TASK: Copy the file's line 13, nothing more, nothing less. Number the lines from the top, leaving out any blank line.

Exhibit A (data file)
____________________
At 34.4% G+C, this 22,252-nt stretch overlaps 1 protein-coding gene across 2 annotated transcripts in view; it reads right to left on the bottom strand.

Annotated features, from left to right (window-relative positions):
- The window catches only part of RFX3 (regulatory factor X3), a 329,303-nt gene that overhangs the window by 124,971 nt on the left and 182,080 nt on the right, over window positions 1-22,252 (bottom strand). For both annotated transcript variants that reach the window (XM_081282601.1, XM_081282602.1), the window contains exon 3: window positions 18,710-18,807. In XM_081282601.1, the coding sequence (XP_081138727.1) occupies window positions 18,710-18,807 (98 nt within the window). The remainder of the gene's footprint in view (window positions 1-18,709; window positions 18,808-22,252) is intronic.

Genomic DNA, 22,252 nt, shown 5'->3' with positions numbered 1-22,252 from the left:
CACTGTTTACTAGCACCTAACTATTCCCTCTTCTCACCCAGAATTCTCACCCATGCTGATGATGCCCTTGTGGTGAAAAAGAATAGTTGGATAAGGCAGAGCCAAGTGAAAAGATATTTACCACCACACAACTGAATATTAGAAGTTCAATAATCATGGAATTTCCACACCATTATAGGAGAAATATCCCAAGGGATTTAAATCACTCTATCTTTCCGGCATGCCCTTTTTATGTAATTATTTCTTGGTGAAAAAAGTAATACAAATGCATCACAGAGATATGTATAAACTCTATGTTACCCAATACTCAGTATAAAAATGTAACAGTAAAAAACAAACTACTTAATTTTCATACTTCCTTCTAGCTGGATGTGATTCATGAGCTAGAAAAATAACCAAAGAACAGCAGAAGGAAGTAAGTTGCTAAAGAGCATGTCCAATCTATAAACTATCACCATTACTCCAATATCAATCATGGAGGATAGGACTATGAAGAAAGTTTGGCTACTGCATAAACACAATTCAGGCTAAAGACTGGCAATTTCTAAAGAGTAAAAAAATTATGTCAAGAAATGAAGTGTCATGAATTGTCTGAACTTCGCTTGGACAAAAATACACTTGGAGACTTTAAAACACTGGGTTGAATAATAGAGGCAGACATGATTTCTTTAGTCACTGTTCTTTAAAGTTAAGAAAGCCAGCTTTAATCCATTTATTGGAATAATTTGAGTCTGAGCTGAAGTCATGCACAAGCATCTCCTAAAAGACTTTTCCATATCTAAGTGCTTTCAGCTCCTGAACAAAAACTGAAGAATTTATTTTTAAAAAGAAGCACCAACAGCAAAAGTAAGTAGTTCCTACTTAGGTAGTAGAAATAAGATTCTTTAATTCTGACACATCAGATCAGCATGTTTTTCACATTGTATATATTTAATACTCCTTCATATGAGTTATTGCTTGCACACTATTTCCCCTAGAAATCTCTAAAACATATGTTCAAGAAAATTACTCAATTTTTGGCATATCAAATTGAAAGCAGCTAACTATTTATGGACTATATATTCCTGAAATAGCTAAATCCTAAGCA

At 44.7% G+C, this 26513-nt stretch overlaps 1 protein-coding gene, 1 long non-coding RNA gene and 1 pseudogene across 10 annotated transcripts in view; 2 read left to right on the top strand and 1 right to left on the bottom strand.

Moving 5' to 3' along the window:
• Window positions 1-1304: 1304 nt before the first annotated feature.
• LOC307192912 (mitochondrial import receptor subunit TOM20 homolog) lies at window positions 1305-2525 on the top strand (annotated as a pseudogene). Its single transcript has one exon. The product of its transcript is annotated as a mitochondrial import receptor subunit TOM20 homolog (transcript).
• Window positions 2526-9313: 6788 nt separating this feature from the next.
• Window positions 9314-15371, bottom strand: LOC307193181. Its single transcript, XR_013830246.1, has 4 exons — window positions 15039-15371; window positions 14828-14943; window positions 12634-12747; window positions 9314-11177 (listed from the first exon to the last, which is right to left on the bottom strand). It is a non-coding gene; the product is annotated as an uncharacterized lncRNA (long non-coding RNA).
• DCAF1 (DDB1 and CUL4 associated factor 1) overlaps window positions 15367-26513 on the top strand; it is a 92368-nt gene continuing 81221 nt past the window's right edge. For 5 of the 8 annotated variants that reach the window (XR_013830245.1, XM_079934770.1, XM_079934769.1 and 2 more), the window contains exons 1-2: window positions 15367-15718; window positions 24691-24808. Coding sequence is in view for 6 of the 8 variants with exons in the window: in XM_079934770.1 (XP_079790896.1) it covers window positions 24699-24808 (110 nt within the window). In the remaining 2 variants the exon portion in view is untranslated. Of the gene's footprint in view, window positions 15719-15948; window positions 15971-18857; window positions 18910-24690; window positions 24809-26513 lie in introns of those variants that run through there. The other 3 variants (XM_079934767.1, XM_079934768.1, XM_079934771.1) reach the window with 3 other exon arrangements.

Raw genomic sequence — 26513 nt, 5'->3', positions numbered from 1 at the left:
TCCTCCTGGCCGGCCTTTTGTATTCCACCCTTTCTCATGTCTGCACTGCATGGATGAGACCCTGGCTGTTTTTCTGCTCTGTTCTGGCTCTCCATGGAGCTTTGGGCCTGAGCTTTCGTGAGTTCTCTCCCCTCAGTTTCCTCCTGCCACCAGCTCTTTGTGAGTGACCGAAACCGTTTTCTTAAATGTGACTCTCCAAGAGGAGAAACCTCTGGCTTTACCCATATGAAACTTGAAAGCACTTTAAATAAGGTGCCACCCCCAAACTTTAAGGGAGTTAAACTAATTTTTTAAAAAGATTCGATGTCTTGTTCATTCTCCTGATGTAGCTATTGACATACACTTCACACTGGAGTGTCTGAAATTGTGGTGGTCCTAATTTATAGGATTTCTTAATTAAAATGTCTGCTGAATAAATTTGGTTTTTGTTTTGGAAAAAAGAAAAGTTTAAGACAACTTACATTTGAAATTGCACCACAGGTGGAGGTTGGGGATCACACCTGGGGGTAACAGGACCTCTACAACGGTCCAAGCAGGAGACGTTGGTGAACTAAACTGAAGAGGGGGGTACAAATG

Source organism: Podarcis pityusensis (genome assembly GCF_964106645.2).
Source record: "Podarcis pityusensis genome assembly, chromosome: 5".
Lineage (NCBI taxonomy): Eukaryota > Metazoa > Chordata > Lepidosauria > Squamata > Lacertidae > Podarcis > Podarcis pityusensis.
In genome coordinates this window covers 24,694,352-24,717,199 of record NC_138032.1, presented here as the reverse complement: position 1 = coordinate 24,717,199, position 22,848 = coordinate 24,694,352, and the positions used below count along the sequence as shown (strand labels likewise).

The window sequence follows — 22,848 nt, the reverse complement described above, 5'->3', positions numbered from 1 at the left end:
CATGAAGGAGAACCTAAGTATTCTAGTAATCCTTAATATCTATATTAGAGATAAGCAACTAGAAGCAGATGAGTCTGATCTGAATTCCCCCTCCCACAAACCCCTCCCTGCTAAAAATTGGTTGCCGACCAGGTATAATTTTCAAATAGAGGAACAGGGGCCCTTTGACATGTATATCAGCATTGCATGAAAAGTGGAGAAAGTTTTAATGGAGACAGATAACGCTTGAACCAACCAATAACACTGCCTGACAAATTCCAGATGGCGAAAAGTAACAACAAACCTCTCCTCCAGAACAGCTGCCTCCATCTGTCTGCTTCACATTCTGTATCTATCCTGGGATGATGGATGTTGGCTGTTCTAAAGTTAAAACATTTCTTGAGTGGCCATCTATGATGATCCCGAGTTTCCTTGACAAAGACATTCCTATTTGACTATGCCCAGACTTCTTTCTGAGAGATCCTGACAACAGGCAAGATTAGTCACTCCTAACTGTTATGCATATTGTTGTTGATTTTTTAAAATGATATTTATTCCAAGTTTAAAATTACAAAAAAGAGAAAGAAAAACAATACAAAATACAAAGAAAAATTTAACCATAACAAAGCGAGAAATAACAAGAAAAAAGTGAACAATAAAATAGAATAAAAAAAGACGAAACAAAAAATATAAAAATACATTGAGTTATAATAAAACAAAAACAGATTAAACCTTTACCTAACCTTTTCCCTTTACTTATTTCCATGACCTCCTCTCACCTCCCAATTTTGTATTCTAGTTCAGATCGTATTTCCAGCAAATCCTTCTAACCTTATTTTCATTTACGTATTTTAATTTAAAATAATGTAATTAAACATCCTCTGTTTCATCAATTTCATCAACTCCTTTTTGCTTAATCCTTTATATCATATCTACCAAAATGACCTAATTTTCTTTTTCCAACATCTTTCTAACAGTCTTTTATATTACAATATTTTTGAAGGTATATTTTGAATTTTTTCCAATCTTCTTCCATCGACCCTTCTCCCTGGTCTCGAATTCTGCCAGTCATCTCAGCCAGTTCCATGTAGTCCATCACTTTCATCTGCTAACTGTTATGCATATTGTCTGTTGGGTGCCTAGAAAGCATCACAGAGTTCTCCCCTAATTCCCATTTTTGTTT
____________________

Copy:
Raw genomic sequence — 26513 nt, 5'->3', positions numbered from 1 at the left: